This Story Has Leg(ging)s! A Look at United Airlines’ Response

Thom Weidlich 03.30.17


This weekend brought a strange story that underscores how fast a crisis can move and how important information is in a tough situation — especially a social-media crisis. We speak, of course, of United Airlines’ Great Leggings Controversy.

The tale began on Sunday at 9:36 a.m. ET (or, 7:36 a.m. MT), when a woman named Shannon Watts was at the airport in Denver and, in three tweets, described what she was witnessing. A United Airlines gate agent was refusing to let two young teen girls get on a flight to Minneapolis because they were wearing leggings. The girls would either have to change or put dresses on over the leggings. “Since when does @united police women’s clothing?” Watts asked.

United Airlines, which has an aggressive program to respond to customers’ tweets, replied to Watts four minutes after her third one: “@shannonrwatts Are you speaking with this passenger, Shannon?”

Watts responded immediately: “They just boarded after being forced to change or put dresses on over the top of their clothing. Is this your policy?”

The company’s next reply, 16 minutes later, probably came off a little cold, a little legalistic. It wrote: “In our Contract of Carriage, Rule 21, we do have the right to refuse transport for passengers who are barefoot or not properly clothed.” It included a link to the policy.

The Twitterverse looked at the policy and many didn’t like it. But more importantly, the response was incomplete — that wasn’t really what was happening. United Airlines didn’t yet have a piece of information that it soon acquired.

‘Pass Travelers’

At 12:15 p.m. ET (10:15 a.m. in Denver), the United Airlines account tweeted to Watts that the customers involved were “pass travelers” and that the company has “a dress code for pass travelers as they are representing UA when they fly.” Probably due to the medium’s limitations, it didn’t explain what pass travelers are (employees or their relatives flying for free or at a discount). But it did say to Watts, “ We appreciate you being our eyes and ears.”

Alas, with that, all hell broke lose on Twitter, with even celebrities such as actors William Shatner, Seth Rogen, and Patricia Arquette chiming in. They debated the propriety of the company having a dress code even for the pass travelers, especially young teens.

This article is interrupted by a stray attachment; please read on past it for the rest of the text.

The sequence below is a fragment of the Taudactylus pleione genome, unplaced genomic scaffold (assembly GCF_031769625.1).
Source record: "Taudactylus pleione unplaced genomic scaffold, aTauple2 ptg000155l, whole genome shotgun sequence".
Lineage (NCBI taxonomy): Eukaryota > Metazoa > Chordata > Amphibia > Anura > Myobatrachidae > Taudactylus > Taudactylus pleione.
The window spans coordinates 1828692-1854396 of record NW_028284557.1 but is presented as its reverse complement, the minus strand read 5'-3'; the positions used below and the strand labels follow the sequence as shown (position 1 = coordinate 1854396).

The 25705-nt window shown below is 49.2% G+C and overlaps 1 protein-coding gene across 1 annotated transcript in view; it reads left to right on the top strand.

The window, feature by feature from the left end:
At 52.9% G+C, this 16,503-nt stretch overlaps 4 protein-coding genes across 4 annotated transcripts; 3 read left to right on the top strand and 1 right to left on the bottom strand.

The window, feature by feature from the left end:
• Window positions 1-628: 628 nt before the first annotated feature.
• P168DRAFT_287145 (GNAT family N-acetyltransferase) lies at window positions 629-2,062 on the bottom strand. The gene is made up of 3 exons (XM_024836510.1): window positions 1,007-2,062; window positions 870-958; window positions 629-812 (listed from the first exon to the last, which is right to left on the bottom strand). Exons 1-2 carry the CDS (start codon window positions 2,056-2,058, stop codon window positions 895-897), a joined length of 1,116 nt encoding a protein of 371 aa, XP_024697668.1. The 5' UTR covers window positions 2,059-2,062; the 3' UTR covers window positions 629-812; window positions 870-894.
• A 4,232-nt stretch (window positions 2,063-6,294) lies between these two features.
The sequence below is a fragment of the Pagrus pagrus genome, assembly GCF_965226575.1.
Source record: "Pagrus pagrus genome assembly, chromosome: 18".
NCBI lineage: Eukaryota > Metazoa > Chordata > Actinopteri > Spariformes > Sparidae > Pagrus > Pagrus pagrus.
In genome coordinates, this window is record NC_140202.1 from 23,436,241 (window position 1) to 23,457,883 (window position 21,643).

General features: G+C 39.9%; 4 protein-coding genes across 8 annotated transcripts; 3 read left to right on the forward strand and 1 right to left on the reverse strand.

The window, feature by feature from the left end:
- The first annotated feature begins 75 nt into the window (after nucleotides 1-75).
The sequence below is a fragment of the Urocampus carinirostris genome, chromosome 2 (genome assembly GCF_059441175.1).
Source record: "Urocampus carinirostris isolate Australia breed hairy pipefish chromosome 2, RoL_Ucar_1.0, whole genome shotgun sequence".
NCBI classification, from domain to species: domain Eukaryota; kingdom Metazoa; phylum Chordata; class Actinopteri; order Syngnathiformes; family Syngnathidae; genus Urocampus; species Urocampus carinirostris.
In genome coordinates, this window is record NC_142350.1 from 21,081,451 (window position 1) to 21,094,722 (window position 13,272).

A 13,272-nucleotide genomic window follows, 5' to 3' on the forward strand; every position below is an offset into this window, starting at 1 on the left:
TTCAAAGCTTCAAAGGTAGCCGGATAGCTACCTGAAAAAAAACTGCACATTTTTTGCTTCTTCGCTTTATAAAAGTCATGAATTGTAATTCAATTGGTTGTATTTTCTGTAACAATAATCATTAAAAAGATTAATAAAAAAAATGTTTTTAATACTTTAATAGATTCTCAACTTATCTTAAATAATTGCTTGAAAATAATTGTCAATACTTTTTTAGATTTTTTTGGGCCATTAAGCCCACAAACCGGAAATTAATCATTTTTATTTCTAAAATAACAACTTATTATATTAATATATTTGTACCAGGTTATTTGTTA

According to Brandwatch, United Airlines’ usual 2,000 daily mentions on Twitter, Facebook, and Instagram soared to 134,000 — and flipped from 69 percent positive the day before to 69 percent negative.

Thus far, United Airlines’ tweets were all in response to Watts’ messages. It then issued two tweets on its own feed. In what was essentially its first official statement on the matter, at 2:25 p.m. ET it wrote: “The passengers this morning were United pass riders who were not in compliance with our dress code policy for company benefit travel.” That policy nixed such form-fitting pants.

At 9:25 p.m. ET the company tweeted a longer statement that was also posted on its website (though strangely dated March 27). It explained what “pass riders” are and further explained that the travelers in question hadn’t followed the dress code. The statement was headlined, “To our customers…your leggings are welcome!” — meaning, regular customers.

Dress Codes

Not everyone was satisfied with that. “Airlines have surprisingly strict dress codes for people traveling on ‘buddy passes,’ and astonishingly tone-deaf explanations,” NPR wrote.

Yet, as the crisis unfolded and the facts became clearer (early coverage was a bit confused), it also became clear that United Airlines wasn’t backing down. It didn’t apologize. Some Twitter commenters resented that.

According to Reuters, United Airlines spokesman Jonathan Guerin admitted that the company could have gotten the correct facts out earlier. “But our response following that, once we did have all of the facts, I think we reacted the right way with this,” he said.

Photo Credit: United Airlines